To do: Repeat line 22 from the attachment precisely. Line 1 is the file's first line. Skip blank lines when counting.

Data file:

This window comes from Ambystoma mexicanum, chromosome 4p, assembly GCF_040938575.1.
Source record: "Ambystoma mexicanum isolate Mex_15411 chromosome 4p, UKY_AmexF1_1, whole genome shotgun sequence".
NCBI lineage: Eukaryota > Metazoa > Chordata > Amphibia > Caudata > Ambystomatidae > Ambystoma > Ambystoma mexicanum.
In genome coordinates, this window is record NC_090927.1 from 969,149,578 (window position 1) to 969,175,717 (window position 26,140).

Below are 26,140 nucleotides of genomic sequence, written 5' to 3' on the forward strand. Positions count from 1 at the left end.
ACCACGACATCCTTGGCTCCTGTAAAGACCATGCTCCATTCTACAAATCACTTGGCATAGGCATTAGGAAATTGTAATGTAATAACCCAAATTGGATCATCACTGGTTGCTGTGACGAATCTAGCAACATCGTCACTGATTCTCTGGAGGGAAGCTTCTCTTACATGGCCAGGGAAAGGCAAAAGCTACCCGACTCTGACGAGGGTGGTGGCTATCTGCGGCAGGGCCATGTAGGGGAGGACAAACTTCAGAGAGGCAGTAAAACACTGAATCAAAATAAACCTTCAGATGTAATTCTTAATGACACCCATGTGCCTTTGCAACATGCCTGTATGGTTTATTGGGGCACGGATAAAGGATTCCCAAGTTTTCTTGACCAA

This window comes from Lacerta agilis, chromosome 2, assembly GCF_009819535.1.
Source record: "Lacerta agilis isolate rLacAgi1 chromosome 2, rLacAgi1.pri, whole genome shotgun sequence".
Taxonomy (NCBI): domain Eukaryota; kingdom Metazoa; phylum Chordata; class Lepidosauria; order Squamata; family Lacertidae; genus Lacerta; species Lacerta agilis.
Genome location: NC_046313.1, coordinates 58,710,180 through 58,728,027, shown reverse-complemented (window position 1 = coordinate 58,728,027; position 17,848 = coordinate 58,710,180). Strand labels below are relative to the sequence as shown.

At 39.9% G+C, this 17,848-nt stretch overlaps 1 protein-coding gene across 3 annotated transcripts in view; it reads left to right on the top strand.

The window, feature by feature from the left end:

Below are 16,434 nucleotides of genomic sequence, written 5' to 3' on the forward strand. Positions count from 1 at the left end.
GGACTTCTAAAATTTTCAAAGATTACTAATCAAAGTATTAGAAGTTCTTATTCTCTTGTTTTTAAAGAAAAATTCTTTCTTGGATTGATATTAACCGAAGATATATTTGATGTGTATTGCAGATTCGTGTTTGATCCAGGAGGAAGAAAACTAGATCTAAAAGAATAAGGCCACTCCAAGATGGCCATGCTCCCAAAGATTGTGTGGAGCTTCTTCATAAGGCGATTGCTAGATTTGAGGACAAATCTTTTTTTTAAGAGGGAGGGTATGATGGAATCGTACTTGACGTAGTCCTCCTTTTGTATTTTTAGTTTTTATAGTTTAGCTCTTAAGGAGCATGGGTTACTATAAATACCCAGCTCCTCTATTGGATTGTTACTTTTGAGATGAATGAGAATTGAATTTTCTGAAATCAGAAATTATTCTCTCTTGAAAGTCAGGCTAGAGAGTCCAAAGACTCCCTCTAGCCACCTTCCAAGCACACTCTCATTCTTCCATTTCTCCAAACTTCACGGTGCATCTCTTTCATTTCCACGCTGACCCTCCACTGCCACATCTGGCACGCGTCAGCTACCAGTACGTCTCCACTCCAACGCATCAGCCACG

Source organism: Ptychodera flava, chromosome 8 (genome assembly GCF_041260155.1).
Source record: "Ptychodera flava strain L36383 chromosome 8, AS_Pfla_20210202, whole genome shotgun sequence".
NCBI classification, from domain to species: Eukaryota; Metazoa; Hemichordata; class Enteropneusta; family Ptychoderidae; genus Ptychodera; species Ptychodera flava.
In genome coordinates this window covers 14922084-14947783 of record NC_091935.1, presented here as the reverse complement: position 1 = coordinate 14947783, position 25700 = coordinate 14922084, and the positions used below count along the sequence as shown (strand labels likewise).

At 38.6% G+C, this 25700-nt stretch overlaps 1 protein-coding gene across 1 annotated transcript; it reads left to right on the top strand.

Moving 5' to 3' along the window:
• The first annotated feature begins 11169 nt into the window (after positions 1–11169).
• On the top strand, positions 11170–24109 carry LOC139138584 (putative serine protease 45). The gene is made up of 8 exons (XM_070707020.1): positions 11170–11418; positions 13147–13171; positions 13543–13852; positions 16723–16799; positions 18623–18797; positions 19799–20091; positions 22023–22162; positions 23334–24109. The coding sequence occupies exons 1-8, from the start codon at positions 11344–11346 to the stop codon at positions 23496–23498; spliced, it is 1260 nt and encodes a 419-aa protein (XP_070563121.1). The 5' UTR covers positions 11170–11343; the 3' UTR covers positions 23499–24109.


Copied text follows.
• On the top strand, positions 11170–24109 carry LOC139138584 (putative serine protease 45). The gene is made up of 8 exons (XM_070707020.1): positions 11170–11418; positions 13147–13171; positions 13543–13852; positions 16723–16799; positions 18623–18797; positions 19799–20091; positions 22023–22162; positions 23334–24109. The coding sequence occupies exons 1-8, from the start codon at positions 11344–11346 to the stop codon at positions 23496–23498; spliced, it is 1260 nt and encodes a 419-aa protein (XP_070563121.1). The 5' UTR covers positions 11170–11343; the 3' UTR covers positions 23499–24109.